Woody admits, “I never thought of myself as funny as a kid. I was very shy and I rarely talked at all.” It wasn’t until his mother encouraged him to get into drama in high school that he really began to open up and explore his funny side. He explains, “You get friends and you start joking around and things like that, but still never really thought of myself as funny until I was in my 20s. I had a new group of friends and we used to watch a ton of comedy stuff and started kind of trying to tell jokes to each other. At a certain point I remember saying to a friend, ‘I think I’m getting funnier!’ I mean, I was impressed with myself and my progress.” Many of Woody’s friends were surprised when he began a career in comedy, despite frequent displays of humor, satire, and wit in his work and interactions.

For the past 6 1/2 years, Woody has worked to embrace and refine his funniness on stage. “Comedy, especially stand-up comedy, lacks organization completely. It can happen in any sort of place, there’s no governing body or standards. There’s a lot of ‘pay your dues’ and ‘wait until you do X to call yourself a comic,’ and that’s all garbage stuff,” Woody says. He currently hosts several weekly open mics (Tuesdays at the Firehouse Saloon & Wednesdays at ButaPub) and produces a more curated weekly show, The Bug Jar’s Comedy Cocoon, where he gets to perform a regular set. Woody also co-hosts a monthly showcase with his former student, Jane Ives, on the last Friday of each month at Rosen Krown. While stand-up is best experienced in the room, Woody has always been a self-proclaimed “audio person.” About two and a half years ago, he joined his love of radio, podcasts and comedy to become a host of Almost Tuesday each Monday night on WAYO 104.3 FM and created the podcast My Minute With Andre.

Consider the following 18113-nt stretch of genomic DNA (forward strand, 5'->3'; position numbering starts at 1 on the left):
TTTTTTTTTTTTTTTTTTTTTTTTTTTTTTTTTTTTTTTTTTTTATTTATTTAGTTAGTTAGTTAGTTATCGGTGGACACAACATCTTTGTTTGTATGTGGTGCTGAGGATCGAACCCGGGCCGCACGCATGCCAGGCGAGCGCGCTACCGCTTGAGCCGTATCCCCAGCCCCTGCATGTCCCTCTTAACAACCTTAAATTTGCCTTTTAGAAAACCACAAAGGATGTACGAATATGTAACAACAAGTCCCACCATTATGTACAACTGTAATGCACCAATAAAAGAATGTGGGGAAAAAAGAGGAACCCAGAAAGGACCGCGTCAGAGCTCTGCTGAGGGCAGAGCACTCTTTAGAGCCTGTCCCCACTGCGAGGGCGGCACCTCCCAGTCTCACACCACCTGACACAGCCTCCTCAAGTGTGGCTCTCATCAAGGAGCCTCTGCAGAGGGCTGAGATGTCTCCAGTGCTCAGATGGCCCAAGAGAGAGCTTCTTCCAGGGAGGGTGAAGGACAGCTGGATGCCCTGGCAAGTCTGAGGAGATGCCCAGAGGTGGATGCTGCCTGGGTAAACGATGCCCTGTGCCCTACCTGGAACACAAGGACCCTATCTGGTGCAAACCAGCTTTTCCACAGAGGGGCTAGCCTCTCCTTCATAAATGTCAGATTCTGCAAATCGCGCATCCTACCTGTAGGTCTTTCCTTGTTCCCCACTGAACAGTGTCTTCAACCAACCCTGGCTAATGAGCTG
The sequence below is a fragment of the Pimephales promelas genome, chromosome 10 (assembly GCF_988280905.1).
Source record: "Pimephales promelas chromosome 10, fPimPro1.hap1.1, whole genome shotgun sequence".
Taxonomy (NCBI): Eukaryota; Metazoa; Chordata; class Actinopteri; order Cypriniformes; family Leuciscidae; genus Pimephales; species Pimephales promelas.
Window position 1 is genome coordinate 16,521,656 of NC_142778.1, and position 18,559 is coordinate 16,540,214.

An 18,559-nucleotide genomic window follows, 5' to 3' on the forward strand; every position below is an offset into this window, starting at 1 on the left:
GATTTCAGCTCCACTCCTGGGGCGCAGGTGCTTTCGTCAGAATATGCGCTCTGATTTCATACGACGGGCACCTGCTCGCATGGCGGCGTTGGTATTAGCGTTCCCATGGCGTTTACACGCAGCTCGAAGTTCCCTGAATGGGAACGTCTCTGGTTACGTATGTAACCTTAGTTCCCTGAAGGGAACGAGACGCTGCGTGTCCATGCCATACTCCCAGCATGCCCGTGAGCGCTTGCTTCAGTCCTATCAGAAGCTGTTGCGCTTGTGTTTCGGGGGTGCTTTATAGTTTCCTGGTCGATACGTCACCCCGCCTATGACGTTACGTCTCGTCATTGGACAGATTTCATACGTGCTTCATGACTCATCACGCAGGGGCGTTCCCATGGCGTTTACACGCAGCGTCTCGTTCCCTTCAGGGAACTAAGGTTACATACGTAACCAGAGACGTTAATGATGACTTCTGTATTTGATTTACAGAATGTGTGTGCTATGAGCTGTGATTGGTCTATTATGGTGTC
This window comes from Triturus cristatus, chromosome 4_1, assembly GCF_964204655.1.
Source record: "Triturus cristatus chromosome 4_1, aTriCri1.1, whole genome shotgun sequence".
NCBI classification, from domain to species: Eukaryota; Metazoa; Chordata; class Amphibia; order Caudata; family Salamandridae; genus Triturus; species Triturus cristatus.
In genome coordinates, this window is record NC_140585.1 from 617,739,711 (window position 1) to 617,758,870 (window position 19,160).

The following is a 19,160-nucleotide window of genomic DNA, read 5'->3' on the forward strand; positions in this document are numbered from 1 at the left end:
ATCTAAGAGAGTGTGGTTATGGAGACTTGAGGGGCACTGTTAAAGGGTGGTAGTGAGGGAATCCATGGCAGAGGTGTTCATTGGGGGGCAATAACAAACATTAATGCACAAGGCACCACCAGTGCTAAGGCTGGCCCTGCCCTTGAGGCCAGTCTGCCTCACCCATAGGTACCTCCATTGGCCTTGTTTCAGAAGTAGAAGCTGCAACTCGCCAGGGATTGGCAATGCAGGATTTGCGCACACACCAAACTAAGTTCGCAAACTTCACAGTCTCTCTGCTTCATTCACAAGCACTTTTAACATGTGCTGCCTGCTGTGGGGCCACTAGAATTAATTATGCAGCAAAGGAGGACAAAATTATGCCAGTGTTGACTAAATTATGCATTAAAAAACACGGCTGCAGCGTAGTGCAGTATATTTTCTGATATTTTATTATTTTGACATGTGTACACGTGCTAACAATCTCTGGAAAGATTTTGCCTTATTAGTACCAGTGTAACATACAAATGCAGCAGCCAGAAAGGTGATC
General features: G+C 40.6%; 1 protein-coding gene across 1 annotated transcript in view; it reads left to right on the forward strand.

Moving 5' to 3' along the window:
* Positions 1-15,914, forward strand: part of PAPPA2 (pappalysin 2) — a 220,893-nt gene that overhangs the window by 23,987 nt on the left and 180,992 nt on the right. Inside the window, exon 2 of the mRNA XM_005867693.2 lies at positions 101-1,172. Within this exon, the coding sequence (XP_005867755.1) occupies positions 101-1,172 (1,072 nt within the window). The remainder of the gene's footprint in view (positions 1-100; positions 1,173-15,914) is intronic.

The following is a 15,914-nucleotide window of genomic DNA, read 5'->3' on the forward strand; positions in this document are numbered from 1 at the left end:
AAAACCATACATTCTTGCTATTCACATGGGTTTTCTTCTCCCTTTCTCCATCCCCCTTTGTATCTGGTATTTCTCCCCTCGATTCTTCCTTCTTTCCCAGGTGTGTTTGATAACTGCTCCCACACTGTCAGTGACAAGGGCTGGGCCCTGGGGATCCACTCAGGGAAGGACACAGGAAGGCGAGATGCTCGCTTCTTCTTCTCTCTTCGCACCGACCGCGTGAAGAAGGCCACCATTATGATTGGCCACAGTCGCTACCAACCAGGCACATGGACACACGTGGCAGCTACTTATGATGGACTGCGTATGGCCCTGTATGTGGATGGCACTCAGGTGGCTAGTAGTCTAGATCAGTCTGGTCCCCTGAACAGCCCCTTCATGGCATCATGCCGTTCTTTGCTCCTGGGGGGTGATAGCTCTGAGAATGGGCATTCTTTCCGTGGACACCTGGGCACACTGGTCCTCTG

It can be tempting to leave home and pursue stand-up in a larger city, but Woody believes the local comedy community has immense potential. This Fall, he will be putting 38 local comics onstage at SOTA during the KeyBank Rochester Fringe Festival, but thinks Rochester has enough talent in its midst to put on its own full-blown comedy festival. If he decides to stick around, this may be his next big goal. He says, “I’m always looking to organize some big thing with a lot of moving parts. I like the challenge of it, I like the spectacle of it, and especially the opportunity to put comics on stage.” Woody has a soft-spot for new comedians and enjoys listening to the early days of now-famous comedians. He says, “New stand-ups are fascinating to me. They like it and they want to do it, but they don’t really know what it is.”

Woody has now been teaching and giving comedy advice for years. “You can watch [another comic] and not quite pick up on what they’re doing. It can be so casual and the part that you find funny is not necessarily instructive on how to construct your own jokes,” he says. He adds, “Some people are against stand-up classes because they feel like it’s a pure art form that no one can learn from a teacher. But I’m not teaching people to be funny, I’m teaching them practical tips on how to present the funny thing that they’ve already thought of.”  

Want to unleash and train your inner comedian? Register for Woody's You Will Leave This Room With Five Funny Jokes class on Wednesday, September 5th!